For many miles we ran in concert, sometimes chatty and other times lost in our private thoughts. On the unseasonably warm and humid day, I struggled with cramping for about 25 miles. The result was an inability to push hard and run aggressively. Drinking copious amounts of electrolyte drink, salty broth, and munching on pretzels eventually eased the seizing muscles. At one point Nicole took advantage of feeling good and pulled ahead on the trek up the mountain. I followed, catching her again in about five miles. Abby and Kendal caught up by mile 41.

But gone was the happy-go-lucky approach. We were all pushing the cut-off times, left to run the remaining miles under great distress. To come this far and not complete the race within the required time would be devastating. Nicole voiced the pressure. "Coach T. Can you tell me a story to distract me. This is not fun anymore. I'm at my emotional end."

The coveted finisher shirts
Abby surged, the catecholamine rush sending her into overdrive. Nicole and Kendal fell in behind me as we rushed down the trail and up the next steep hill. But Kendal fell further behind as we pushed onward. We worried about her but at this point, we all had responsibility to get ourselves to the finish. With desperate prayers for any muscle cramping to be held at bay, Nic and I drove on, flying past the last aid station. After the umpteenth time calculation to confirm our status, it became clear we would make it by a decent margin. Still, the 3.8 miles to the finish was taking its toll. Glancing backwards, there was still no sign of Kendal. I prayed she not lose hope.

Kendal's parents were waiting at the last turn. "Where is she?"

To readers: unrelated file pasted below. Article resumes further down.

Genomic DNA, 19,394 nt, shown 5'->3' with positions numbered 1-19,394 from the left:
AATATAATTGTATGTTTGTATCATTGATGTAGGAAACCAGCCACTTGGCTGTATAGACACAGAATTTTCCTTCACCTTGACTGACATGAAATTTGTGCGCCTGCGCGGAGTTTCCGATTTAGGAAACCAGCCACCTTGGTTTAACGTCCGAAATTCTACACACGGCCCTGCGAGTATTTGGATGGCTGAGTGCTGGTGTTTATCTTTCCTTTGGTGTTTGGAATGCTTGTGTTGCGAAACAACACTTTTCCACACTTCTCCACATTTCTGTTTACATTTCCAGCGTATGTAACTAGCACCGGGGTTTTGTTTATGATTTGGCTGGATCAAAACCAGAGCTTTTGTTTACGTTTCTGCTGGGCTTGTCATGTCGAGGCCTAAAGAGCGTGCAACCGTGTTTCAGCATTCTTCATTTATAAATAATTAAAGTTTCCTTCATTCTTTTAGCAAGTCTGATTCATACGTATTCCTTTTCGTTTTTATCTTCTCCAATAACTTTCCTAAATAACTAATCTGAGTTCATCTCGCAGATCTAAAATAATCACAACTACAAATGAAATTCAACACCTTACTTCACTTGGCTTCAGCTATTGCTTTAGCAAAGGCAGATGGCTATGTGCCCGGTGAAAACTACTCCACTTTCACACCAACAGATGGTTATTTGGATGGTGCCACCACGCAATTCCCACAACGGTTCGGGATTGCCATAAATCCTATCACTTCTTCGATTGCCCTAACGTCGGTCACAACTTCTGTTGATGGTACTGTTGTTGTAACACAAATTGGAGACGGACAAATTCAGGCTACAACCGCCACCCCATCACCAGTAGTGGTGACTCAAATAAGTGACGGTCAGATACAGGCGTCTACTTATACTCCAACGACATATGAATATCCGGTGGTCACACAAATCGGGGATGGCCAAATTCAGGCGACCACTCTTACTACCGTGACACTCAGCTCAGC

"Back there. She can still make it. Tell her to hang on!"

A few minutes later, we crossed the finish line with 15 minutes to spare. Abby had finished a few minutes earlier. Nicole sobbed out of exhaustion on her Dad's shoulder. I turned to pick up my finisher's shirt, and then heard the loud proclamation. "And now finishing, Kendal Ryle!"

Kendal had faltered on the climbs but spurred on by the deep desire of a timely finish, did not give up hope. Rather, she accepted the inevitable agony that comes with the quad-crushing 3-mile assault off the mountain. I breathed a sigh of relief before hugging her neck. Three of my charges did it. They conquered their first 50-miler.

Abby and I claim our jackets for completing 4 races
Two decades ago and for many years after that, I pulled in numerous top finishes. In fact, there were times when it was unfathomable to me not being a top runner. But now, I run my slowest times ever. Now, I am not even winning my age-group division. Now, those fast times and top billings are such a distant memory that sometimes I wonder if they ever really happened.

But guess what? Now I win every time the Shindigglers and I are together. Now I win to see and feel their joy of mountain adventure. Now I win when I see their heart for God and others. Now I win when they complete what they first thought impossible. Now I win simply by being their TrailMama.

Now is good.

A walk in the park and a pink finish line

By the time I finish most races, I've figured out at least the first paragraph of my post-race story. This was one of the few where the ...